SEATTLE MAN WHO USED PEER-TO-PEER FILE SHARING SOFTWARE TO STEAL PERSONAL INFO SENTENCED TO PRISON
Defendant Stole Information from Computers Across the US to Commit Wire Fraud and ID Theft
FREDERICK EUGENE WOOD, 34, of Seattle, Washington, was sentenced today in U.S. District Court in Seattle to 39 months in prison and three years of supervised release for Wire Fraud, Accessing a Protected Computer without Authorization to Further Fraud, and Aggravated Identity Theft. WOOD pleaded guilty to a scheme to use peer-to-peer file sharing software to steal personal information and use the information to commit fraud against various retailers and banks. At sentencing U.S. District Judge James R. Robart noted that victims had written to the court talking about how they felt violated by WOOD’s intrusion into their computers and private information. Judge Robart said, “This is not a victimless crime. It directly impacts people’s day to day life.”
According to records filed in the case, law enforcement became aware of WOOD’s activities in November 2007, when a Seattle resident reported that he had been cheated when he attempted to purchase an Apple computer through an offering on Craigslist. The victim had met the seller at a local coffee shop, and was given an Apple computer box in return for his check. After the meeting the man discovered there was only a book and a glass vase in the box – no computer. Using a different email address the man set up another transaction with the same seller and alerted police. A Seattle Police officer posed as the buyer, and after WOOD was positively identified as the prior fraudulent seller, he was arrested. A computer box that contained just a book was seized from him. In WOOD’s car police found multiple fake identifications as well as a computer containing documents with personal information for more than 120 people across the country. A computer analysis revealed there were tax returns, bank statements and canceled checks on the computer from as far away as New York, Massachusetts, Georgia, Florida, Ohio, Iowa, Louisiana, Oregon and California. The analysis also revealed that WOOD had used the peer-to-peer file sharing program Limewire to access the personal information stored on other people’s computers. With this information, WOOD allegedly made forged checks which he used to make various purchases, including buying high value electronics items. Some of these items were later sold on Craigslist.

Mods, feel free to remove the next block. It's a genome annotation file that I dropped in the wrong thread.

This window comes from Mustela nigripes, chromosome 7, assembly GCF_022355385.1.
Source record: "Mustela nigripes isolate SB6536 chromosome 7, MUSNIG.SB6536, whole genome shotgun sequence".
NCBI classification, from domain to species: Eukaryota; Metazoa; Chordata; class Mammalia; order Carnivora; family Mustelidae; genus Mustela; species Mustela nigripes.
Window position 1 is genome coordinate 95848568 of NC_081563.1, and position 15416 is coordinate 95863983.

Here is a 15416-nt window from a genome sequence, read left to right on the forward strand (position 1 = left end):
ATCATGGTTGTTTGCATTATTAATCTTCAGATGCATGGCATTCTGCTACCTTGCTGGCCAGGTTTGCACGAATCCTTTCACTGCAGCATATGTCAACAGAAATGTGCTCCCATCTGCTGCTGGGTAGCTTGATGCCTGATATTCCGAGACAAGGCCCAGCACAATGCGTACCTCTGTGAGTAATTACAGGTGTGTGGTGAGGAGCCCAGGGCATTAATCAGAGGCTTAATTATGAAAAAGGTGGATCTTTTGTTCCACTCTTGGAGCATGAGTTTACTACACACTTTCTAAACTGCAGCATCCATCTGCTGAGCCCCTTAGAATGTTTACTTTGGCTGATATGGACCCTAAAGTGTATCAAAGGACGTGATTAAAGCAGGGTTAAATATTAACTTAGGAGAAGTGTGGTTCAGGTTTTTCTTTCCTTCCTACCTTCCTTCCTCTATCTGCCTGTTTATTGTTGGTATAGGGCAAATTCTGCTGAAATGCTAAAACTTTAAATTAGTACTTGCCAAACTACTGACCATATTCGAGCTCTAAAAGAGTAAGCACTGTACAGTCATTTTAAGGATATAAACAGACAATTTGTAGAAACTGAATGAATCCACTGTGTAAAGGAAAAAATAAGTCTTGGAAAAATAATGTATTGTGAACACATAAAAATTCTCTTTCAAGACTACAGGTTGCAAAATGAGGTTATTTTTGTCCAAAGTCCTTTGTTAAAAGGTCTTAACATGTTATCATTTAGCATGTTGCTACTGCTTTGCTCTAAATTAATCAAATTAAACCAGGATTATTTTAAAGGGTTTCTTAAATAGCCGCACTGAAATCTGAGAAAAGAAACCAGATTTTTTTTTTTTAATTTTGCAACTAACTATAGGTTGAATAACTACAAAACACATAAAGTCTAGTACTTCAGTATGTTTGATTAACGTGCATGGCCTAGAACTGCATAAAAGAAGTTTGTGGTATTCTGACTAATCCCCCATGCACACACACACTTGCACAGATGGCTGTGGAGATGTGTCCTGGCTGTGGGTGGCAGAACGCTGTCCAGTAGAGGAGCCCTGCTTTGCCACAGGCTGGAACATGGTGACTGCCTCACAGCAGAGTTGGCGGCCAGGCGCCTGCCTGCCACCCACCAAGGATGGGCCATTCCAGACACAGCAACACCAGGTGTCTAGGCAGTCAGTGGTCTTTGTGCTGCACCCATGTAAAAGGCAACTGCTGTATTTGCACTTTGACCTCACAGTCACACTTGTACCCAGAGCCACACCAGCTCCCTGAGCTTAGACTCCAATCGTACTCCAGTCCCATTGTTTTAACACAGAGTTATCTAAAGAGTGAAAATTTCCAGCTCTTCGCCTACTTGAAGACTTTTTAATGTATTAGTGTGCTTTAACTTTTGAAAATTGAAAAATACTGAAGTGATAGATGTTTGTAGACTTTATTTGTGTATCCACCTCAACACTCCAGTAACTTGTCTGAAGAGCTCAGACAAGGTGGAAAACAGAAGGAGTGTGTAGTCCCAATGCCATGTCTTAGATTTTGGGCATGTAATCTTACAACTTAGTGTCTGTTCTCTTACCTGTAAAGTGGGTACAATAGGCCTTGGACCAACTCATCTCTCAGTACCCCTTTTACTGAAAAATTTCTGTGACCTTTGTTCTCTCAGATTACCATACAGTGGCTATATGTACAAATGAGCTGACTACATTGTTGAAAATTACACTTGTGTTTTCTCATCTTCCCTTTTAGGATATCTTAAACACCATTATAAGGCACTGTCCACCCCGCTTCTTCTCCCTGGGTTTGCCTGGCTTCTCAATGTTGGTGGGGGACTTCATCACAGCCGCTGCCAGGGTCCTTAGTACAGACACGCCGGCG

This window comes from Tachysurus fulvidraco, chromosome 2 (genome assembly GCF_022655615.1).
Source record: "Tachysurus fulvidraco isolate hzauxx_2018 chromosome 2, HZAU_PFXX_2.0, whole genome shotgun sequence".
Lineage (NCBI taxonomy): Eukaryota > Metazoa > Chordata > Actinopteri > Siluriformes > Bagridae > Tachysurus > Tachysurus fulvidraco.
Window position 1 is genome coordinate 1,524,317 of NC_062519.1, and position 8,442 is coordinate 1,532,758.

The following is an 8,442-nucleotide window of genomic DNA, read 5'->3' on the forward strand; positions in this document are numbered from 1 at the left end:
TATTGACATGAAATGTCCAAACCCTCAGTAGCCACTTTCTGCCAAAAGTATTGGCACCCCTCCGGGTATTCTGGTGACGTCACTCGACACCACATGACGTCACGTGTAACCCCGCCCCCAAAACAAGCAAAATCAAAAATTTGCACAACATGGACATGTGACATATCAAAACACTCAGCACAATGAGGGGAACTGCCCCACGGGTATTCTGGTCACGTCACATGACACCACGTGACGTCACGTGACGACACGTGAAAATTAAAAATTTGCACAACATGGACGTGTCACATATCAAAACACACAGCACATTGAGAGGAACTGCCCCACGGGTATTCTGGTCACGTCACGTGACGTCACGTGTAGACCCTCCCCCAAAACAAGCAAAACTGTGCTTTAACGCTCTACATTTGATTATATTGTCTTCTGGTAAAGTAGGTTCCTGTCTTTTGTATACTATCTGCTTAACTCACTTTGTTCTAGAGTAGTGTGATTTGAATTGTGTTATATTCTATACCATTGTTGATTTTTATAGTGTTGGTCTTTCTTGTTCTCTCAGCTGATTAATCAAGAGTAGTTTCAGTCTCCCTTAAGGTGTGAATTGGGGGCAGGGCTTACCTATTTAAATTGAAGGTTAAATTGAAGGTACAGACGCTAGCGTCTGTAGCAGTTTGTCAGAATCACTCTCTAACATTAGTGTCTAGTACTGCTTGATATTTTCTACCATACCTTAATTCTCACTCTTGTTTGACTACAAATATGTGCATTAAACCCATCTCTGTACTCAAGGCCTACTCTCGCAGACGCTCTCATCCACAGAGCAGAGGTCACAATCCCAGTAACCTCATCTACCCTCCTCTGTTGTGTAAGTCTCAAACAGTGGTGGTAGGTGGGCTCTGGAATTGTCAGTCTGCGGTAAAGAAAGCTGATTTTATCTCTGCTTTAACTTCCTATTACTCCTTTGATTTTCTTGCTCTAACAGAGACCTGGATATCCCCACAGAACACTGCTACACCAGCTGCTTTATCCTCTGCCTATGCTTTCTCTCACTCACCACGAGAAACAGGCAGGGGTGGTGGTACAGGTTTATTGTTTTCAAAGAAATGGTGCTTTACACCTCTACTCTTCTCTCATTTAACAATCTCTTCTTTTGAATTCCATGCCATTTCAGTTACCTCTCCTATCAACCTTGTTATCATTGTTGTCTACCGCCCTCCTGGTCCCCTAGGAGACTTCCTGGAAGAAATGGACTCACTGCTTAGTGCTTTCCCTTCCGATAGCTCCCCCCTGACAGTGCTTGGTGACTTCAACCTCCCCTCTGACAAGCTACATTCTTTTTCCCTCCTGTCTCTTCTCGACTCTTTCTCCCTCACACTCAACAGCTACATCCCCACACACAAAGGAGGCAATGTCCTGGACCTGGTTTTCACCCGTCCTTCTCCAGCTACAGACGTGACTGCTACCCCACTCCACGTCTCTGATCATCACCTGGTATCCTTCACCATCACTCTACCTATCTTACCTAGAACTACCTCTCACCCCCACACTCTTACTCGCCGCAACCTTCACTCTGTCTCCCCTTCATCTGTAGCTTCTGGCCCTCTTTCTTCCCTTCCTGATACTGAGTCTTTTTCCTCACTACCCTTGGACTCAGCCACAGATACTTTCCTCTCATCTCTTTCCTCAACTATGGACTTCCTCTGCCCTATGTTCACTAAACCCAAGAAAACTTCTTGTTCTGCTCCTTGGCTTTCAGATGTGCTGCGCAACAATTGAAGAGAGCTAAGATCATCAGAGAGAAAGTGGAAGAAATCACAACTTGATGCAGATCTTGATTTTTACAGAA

Calling this type of identity theft particularly “devious” and “pernicious,” Assistant United States Attorney Kathryn Warma wrote to the court that the scheme leaves victims in the dark. “Victims of this insidious type of identity theft ... are located all over the country, and are hard-pressed to determine how that identity theft could have come about, and how their personal and financial information was stolen and used for Internet crimes resulting in shipments of merchandise to Seattle,” Ms. Warma wrote to the court.
Through the investigation, authorities learned WOOD was an associate of Gregory Kopiloff. Kopiloff was sentenced in March 2008, to 51 months in prison for Mail Fraud, Accessing a Protected Computer without Authorization to Further Fraud and Aggravated Identity Theft. Kopiloff admitted using file sharing programs to steal other people’s personal identifying information off of their computers, and using it to commit fraud.
The case was investigated by the Social Security Administration Office of Inspector General (SSA-OIG), the U.S. Secret Service, the U.S. Postal Inspection Service (USPIS), the FBI and the Seattle Police Department. The case is being prosecuted by Assistant United States Attorney Kathryn Warma of the Computer Hacking and Internet Crimes (CHIPS) Unit of the United States Attorney’s Office.
For additional information please contact Emily Langlie, Public Affairs Officer for the United States Attorney’s Office, at (206) 553-4110 or Emily.Langlie@USDOJ.Gov.